Reference: Alla Zelenyuk, Dan Imre, Josef Beránek, Evan Abramson, Jacqueline Wilson and Manish Shrivastava, Synergy between Secondary Organic Aerosols and Long-Range Transport of Polycyclic Aromatic Hydrocarbons, Environmental Science & Technology, Nov. 7, 2012, doi: 10.1021/es302743z. (http://pubs.acs.org/doi/abs/10.1021/es302743z)

EMSL, the Environmental Molecular Sciences Laboratory, is a national scientific user facility sponsored by the Department of Energy's Office of Science. Located at Pacific Northwest National Laboratory in Richland, Wash., EMSL offers an open, collaborative environment for scientific discovery to researchers around the world. Its integrated computational and experimental resources enable researchers to realize important scientific insights and create new technologies. Follow EMSL on Facebook, LinkedIn and Twitter.

Interdisciplinary teams at Pacific Northwest National Laboratory address many of America's most pressing issues in energy, the environment and national security through advances in basic and applied science. PNNL employs 4,500 staff, has an annual budget of nearly $1 billion, and has been managed for the U.S. Department of Energy by Ohio-based Battelle since the laboratory's inception in 1965. For more, visit the PNNL's News Center, or follow PNNL on Facebook, LinkedIn and Twitter.

DOE’s Office of Science is the single largest supporter of basic research in the physical sciences in the United States, and is working to address some of the most pressing challenges of our time. For more information, please visit science.energy.gov.

Mary Beckman | Newswise Science News
Further information:
http://www.pnnl.gov

More articles from Ecology, The Environment and Conservation:

nachricht Safeguarding sustainability through forest certification mapping
27.06.2017 | International Institute for Applied Systems Analysis (IIASA)

nachricht Dune ecosystem modelling
26.06.2017 | Albert-Ludwigs-Universität Freiburg im Breisgau

All articles from Ecology, The Environment and Conservation >>>

The most recent press releases about innovation >>>

Die letzten 5 Focus-News des innovations-reports im Überblick:

Im Focus: Can we see monkeys from space? Emerging technologies to map biodiversity

An international team of scientists has proposed a new multi-disciplinary approach in which an array of new technologies will allow us to map biodiversity and the risks that wildlife is facing at the scale of whole landscapes. The findings are published in Nature Ecology and Evolution. This international research is led by the Kunming Institute of Zoology from China, University of East Anglia, University of Leicester and the Leibniz Institute for Zoo and Wildlife Research.

Using a combination of satellite and ground data, the team proposes that it is now possible to map biodiversity with an accuracy that has not been previously...

Im Focus: Climate satellite: Tracking methane with robust laser technology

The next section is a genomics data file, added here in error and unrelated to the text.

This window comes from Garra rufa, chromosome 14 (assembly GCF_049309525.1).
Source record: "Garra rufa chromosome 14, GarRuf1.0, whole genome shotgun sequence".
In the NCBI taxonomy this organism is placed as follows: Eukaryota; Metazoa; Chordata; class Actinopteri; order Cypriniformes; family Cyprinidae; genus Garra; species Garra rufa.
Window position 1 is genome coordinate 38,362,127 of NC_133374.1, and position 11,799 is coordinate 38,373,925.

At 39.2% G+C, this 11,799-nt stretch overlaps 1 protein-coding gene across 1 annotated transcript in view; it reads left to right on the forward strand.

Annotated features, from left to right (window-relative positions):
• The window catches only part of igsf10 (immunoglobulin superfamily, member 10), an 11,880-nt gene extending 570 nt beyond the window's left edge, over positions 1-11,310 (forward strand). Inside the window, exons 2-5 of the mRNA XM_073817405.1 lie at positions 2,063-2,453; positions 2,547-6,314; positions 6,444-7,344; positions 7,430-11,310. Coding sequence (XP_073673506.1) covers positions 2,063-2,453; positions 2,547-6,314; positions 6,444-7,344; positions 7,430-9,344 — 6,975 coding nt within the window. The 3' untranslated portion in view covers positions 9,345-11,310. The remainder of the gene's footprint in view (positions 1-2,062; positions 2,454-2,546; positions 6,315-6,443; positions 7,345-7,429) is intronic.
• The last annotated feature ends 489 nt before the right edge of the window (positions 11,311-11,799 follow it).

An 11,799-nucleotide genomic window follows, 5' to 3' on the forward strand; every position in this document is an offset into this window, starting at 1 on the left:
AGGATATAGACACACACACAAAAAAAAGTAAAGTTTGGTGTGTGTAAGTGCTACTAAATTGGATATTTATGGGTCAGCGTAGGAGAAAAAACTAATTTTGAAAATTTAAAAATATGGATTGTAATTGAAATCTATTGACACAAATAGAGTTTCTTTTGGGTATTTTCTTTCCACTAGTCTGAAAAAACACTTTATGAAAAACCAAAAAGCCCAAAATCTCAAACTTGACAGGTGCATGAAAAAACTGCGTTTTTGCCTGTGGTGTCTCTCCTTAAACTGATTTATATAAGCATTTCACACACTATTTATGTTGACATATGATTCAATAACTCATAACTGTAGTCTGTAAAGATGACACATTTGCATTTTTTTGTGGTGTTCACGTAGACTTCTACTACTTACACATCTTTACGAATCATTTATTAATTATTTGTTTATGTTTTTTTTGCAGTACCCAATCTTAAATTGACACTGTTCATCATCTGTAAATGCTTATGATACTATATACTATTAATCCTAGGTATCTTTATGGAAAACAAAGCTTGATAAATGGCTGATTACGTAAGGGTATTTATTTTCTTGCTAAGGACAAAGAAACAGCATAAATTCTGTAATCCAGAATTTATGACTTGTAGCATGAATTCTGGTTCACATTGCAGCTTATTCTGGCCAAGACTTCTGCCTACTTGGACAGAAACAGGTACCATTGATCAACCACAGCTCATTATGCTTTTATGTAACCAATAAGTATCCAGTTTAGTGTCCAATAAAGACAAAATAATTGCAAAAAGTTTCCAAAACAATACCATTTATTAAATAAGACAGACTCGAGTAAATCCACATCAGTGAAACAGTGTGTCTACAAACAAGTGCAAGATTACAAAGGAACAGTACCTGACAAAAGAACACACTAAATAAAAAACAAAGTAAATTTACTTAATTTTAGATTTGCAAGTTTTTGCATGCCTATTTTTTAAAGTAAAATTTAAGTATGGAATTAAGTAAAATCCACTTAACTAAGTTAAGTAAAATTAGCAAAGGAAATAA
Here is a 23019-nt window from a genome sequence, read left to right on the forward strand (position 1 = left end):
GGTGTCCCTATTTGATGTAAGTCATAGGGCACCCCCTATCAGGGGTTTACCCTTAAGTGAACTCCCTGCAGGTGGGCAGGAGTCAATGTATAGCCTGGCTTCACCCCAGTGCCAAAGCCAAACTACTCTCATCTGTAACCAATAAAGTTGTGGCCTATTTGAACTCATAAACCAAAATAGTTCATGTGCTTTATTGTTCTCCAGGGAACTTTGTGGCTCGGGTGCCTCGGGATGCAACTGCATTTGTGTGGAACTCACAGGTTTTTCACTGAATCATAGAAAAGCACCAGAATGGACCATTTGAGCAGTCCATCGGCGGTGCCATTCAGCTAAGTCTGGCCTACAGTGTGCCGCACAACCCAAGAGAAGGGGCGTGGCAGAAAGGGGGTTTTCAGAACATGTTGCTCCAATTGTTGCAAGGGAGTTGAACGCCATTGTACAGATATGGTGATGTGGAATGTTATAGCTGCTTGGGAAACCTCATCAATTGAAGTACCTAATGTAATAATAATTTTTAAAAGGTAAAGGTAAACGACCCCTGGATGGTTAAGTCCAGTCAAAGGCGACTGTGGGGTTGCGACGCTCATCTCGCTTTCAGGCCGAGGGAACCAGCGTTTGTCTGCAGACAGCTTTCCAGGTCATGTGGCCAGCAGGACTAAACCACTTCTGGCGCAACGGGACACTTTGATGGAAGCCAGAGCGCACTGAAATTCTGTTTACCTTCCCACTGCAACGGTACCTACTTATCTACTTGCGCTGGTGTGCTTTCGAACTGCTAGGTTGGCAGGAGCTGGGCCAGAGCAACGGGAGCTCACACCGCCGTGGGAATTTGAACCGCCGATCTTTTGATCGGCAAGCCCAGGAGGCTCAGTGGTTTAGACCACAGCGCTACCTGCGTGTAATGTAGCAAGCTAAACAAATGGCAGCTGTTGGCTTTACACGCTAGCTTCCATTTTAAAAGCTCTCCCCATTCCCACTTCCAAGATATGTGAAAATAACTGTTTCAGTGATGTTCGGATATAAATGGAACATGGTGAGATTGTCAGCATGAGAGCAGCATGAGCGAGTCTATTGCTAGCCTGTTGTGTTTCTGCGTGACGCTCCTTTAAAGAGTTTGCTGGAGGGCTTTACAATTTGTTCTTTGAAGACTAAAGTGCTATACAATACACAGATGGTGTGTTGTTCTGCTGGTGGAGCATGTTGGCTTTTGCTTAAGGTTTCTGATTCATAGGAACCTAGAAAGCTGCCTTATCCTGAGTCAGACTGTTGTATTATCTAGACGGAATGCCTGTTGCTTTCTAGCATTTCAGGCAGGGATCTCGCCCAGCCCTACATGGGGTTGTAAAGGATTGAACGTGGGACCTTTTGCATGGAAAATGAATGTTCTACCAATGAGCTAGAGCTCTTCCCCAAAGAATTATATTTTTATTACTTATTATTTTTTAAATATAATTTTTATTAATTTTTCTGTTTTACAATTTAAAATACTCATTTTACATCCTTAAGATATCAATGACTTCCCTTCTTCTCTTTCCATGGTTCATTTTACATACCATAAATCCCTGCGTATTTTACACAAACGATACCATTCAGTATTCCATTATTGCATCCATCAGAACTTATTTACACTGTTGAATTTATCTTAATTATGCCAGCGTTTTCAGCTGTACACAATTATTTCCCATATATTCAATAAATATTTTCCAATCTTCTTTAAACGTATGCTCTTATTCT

Heatwaves in the Arctic, longer periods of vegetation in Europe, severe floods in West Africa – starting in 2021, scientists want to explore the emissions of the greenhouse gas methane with the German-French satellite MERLIN. This is made possible by a new robust laser system of the Fraunhofer Institute for Laser Technology ILT in Aachen, which achieves unprecedented measurement accuracy.

Methane is primarily the result of the decomposition of organic matter. The gas has a 25 times greater warming potential than carbon dioxide, but is not as...

Im Focus: How protons move through a fuel cell

Hydrogen is regarded as the energy source of the future: It is produced with solar power and can be used to generate heat and electricity in fuel cells. Empa researchers have now succeeded in decoding the movement of hydrogen ions in crystals – a key step towards more efficient energy conversion in the hydrogen industry of tomorrow.

As charge carriers, electrons and ions play the leading role in electrochemical energy storage devices and converters such as batteries and fuel cells. Proton...

Im Focus: A unique data centre for cosmological simulations

Scientists from the Excellence Cluster Universe at the Ludwig-Maximilians-Universität Munich have establised "Cosmowebportal", a unique data centre for cosmological simulations located at the Leibniz Supercomputing Centre (LRZ) of the Bavarian Academy of Sciences. The complete results of a series of large hydrodynamical cosmological simulations are available, with data volumes typically exceeding several hundred terabytes. Scientists worldwide can interactively explore these complex simulations via a web interface and directly access the results.

With current telescopes, scientists can observe our Universe’s galaxies and galaxy clusters and their distribution along an invisible cosmic web. From the...

Im Focus: Scientists develop molecular thermometer for contactless measurement using infrared light

Temperature measurements possible even on the smallest scale / Molecular ruby for use in material sciences, biology, and medicine

Chemists at Johannes Gutenberg University Mainz (JGU) in cooperation with researchers of the German Federal Institute for Materials Research and Testing (BAM)...

All Focus news of the innovation-report >>>

Anzeige

Anzeige

Event News

Plants are networkers

19.06.2017 | Event News

Digital Survival Training for Executives

13.06.2017 | Event News

Global Learning Council Summit 2017

13.06.2017 | Event News

 
Latest News

Supersensitive through quantum entanglement

28.06.2017 | Physics and Astronomy

X-ray photoelectron spectroscopy under real ambient pressure conditions

28.06.2017 | Physics and Astronomy

Mice provide insight into genetics of autism spectrum disorders

28.06.2017 | Health and Medicine

VideoLinks
B2B-VideoLinks
More VideoLinks >>>